It will hit comic shops on November 13 and traditional book sellers on November 19. La Voz de M.A.Y.O., which like so many wonderful comics these days started as a successful kickstarter campaign, details the story of Ramon Jaurigue, an orphan and WWII veteran. Jaurigue was also an activist who dedicated his life to advancing the rights of his people as well as other indigenous folks. Jaurigue went by the name Tata Rambo to his family, which is how Barajas knew him. Barajas is actually Jaurigue’s great-grandson, and he grew up listening to his story as well as those of the Pascua Yaqui tribe of Arizona, whose traditions Jaurigue worked to preserve.
How did he accomplish that? Jaurigue was an organizer and co-founder of the Mexican, American, Yaqui, and Others (M.A.Y.O.) organization, thus the title. MAYO was formed in 1967 to work for essential social change. Jaurigue’s efforts with MAYO ultimately helped pave the way to federal recognition for the Pascua Yaqui tribe. Those achievements, however, came at a cost, with Jaurigue’s home life suffering as his attentions moved between his family and wider community, oscillating from peaceful domesticity to the moving power of working on a campaign for important change.
La Voz de M.A.Y.O. is a powerful and essential story of the highest order, told expertly with personal honesty by Barajas and illustrated in gorgeous detail by Gonzo. A full press release from Image about the forthcoming OGN can be found below, along with preview artwork from the story:
Image Comics/Top Cow is pleased to reveal interior pages from the forthcoming original graphic novel by writer Henry Barajas, artist J. Gonzo, letterer Bernardo Brice, and edited by Claire Napier—La Voz de M.A.Y.O.: Tata Rambo—which hits shelves this November.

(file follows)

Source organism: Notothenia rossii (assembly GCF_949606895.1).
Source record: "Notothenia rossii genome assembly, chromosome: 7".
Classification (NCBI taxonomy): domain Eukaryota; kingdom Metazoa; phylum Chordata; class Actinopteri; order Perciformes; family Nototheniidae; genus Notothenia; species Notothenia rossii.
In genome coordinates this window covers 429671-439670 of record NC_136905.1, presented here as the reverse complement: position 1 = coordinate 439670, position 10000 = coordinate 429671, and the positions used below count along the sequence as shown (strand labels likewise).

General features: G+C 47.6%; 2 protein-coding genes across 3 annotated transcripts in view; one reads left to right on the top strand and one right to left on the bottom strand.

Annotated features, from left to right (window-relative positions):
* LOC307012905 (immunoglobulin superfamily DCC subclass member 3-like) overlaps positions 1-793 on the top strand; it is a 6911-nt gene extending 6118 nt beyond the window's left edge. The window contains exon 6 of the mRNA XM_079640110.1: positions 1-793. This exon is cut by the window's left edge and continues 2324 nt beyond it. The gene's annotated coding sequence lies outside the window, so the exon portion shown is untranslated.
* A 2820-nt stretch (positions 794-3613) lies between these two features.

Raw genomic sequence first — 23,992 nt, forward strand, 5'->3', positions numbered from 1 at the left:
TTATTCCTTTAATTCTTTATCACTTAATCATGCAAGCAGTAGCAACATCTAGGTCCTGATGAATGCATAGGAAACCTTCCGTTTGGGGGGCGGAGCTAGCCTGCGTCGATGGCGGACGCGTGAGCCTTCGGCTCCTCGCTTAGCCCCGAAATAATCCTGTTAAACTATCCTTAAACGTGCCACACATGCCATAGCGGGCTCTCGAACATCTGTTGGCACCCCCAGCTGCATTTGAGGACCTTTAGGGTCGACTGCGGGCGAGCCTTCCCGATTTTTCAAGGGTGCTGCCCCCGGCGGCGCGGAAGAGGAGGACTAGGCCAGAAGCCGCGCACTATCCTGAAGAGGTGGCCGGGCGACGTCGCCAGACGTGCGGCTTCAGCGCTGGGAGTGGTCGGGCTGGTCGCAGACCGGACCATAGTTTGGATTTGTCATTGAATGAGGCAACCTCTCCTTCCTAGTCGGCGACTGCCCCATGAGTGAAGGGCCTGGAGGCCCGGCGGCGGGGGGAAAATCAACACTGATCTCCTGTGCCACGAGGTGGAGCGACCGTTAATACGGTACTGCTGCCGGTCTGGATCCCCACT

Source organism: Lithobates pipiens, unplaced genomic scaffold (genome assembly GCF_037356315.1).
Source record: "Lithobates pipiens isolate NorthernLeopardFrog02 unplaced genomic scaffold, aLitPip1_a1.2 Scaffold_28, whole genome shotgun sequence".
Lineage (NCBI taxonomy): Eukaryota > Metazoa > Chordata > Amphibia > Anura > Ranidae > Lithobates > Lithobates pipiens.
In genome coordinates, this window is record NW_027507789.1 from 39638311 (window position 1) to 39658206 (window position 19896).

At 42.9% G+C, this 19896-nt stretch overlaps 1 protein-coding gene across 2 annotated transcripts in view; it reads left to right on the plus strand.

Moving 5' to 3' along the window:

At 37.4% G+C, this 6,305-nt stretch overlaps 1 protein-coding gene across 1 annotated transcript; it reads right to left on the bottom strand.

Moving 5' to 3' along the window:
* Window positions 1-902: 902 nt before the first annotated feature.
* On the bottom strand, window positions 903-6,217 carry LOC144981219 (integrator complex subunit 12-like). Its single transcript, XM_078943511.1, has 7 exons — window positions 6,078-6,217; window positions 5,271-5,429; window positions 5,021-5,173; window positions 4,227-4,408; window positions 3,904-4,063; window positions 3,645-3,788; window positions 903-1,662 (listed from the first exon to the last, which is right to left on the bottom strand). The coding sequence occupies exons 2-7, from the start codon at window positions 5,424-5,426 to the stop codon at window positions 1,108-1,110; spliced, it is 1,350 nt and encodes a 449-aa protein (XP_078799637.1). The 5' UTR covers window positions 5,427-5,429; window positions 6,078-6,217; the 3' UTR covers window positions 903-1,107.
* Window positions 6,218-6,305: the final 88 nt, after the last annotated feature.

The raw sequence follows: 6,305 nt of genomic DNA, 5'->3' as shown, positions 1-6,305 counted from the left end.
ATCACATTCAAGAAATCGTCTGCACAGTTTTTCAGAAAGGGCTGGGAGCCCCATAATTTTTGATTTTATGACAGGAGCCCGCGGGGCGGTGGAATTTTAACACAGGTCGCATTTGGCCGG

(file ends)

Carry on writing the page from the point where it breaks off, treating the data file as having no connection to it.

La Voz de M.A.Y.O.: Tata Rambo is based on the oral history of Ramon Jaurigue, an orphan and WWII veteran who co-founded the Mexican, American, Yaqui, and Others (M.A.Y.O.) organization, which successfully lobbied the Tucson City Council to improve living and working conditions for members of the Pascua Yaqui tribe—paving the way to their federal recognition. Meanwhile, Ramon’s home life suffered as his focus was pulled from his family to the wider community, and from domesticity to the adrenaline of the campaign.
A resonant, neglected slice of American history, La Voz de M.A.Y.O.: Tata Rambobrings to life for the first time the story Barajas’ great grandfather, Ramon Jaurigue, a.k.a. Tata Rambo, and showcases his important cultural contributions.
La Voz de M.A.Y.O.: Tata Rambo (ISBN: 978-1534313637, Diamond Code SEP190069) will be available at local comic shops on Wednesday, November 13 and at bookstores on Tuesday, November 19. It can be pre-ordered at your local comic shop or on Amazon, Barnes & Noble, Books-a-Million, IndieBound, and Indigo.
Digital editions of La Voz de M.A.Y.O.: Tata Rambo will be available across many digital platforms, including the official Image Comics iOS app, Amazon Kindle, Apple Books, comiXology, and Google Play.
Early praise for La Voz de M.A.Y.O.: Tata Rambo:
“Barajas’ ‘Tata Rambo’ shows us via his story that family is truly what gives Latinx superpower.” —Edgardo Miranda-Rodriguez, La Borinqueña, Ricanstruction: Reminiscing & Rebuilding Puerto Rico
“Henry Barajas’ powerful true story blends perfectly with J. Gonzo’s stunning art and electric colors making La Voz De M.A.Y.O. TATA Rambo a powerful and compelling graphic biography.” —Terence Dollard, host of PBS’ Comic Culture
“In La Voz De M.A.Y.O: TATA RAMBO Gonzo’s trademark alert, vibrant and kinetic visual storytelling skills powerfully place us in Ramon’s consciousness and world.” —Frederick Luis Aldama, Latinx Superheroes, Tales From la Vida: A Latinx Comics Anthology
“Unlike Marvel superheroes fighting villains, Barajas wants this comic book series to be more about documenting Latino and Arizona history—which he feels has its own superpower.” —NPR’s KJZZ Phoenix, Arizona
“By telling his great-grandfather’s story, Barajas is shining a light on the many heroic acts that take place every day, everywhere.”—Comics Beat
“Tata Rambo is a heartfelt story about heartbreaking loss. Barajas, Gonzo, Napier, and Brice give a face and a soul to history long forgotten, but not so long ago.” —Erica Schultz, Daredevil, Xena
“Barajas’ writing is as meticulous and spellbinding as any work of literary journalism, given life in comics form…as someone whose relatives hail from Tucson, it’s beyond gratifying to see the story of those who fought to keep that city free.” —Ryan Cady, Old Man Punisher, Infinite Dark
“The story of Tata Rambo goes beyond an individual and tells the story of a nation.” —Stephanie Sosa, PopNerd TV, Cabronas y Chingonas